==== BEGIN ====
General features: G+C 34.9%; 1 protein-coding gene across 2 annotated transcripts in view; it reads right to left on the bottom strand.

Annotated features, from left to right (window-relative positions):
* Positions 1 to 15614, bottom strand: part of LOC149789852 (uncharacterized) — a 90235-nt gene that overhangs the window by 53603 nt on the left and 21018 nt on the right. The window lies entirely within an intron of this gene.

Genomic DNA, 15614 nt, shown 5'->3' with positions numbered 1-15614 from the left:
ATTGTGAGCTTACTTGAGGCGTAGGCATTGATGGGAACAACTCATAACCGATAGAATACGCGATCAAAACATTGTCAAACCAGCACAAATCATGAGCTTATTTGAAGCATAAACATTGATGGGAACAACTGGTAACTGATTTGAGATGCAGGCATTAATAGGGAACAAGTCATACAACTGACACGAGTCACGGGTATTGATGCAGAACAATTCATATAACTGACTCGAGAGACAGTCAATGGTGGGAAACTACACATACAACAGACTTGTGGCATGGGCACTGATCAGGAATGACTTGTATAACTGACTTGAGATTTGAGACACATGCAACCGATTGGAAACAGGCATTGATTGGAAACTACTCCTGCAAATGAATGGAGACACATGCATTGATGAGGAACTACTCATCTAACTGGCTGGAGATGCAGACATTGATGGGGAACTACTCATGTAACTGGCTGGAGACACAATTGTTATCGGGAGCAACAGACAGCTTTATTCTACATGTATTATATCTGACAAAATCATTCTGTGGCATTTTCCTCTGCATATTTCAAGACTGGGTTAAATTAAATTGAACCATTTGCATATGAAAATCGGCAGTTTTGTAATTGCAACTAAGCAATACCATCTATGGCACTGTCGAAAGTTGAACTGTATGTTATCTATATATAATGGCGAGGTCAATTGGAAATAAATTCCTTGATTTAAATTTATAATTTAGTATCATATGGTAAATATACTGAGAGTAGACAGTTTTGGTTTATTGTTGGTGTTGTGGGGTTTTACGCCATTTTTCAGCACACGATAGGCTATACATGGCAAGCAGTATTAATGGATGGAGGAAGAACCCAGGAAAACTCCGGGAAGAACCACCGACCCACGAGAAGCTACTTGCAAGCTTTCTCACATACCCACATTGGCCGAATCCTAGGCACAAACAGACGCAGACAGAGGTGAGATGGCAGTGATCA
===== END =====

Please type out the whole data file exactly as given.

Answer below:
General features: G+C 34.9%; 1 protein-coding gene across 2 annotated transcripts in view; it reads right to left on the bottom strand.

Annotated features, from left to right (window-relative positions):
* Positions 1 to 15614, bottom strand: part of LOC149789852 (uncharacterized) — a 90235-nt gene that overhangs the window by 53603 nt on the left and 21018 nt on the right. The window lies entirely within an intron of this gene.

Genomic DNA, 15614 nt, shown 5'->3' with positions numbered 1-15614 from the left:
ATTGTGAGCTTACTTGAGGCGTAGGCATTGATGGGAACAACTCATAACCGATAGAATACGCGATCAAAACATTGTCAAACCAGCACAAATCATGAGCTTATTTGAAGCATAAACATTGATGGGAACAACTGGTAACTGATTTGAGATGCAGGCATTAATAGGGAACAAGTCATACAACTGACACGAGTCACGGGTATTGATGCAGAACAATTCATATAACTGACTCGAGAGACAGTCAATGGTGGGAAACTACACATACAACAGACTTGTGGCATGGGCACTGATCAGGAATGACTTGTATAACTGACTTGAGATTTGAGACACATGCAACCGATTGGAAACAGGCATTGATTGGAAACTACTCCTGCAAATGAATGGAGACACATGCATTGATGAGGAACTACTCATCTAACTGGCTGGAGATGCAGACATTGATGGGGAACTACTCATGTAACTGGCTGGAGACACAATTGTTATCGGGAGCAACAGACAGCTTTATTCTACATGTATTATATCTGACAAAATCATTCTGTGGCATTTTCCTCTGCATATTTCAAGACTGGGTTAAATTAAATTGAACCATTTGCATATGAAAATCGGCAGTTTTGTAATTGCAACTAAGCAATACCATCTATGGCACTGTCGAAAGTTGAACTGTATGTTATCTATATATAATGGCGAGGTCAATTGGAAATAAATTCCTTGATTTAAATTTATAATTTAGTATCATATGGTAAATATACTGAGAGTAGACAGTTTTGGTTTATTGTTGGTGTTGTGGGGTTTTACGCCATTTTTCAGCACACGATAGGCTATACATGGCAAGCAGTATTAATGGATGGAGGAAGAACCCAGGAAAACTCCGGGAAGAACCACCGACCCACGAGAAGCTACTTGCAAGCTTTCTCACATACCCACATTGGCCGAATCCTAGGCACAAACAGACGCAGACAGAGGTGAGATGGCAGTGATCA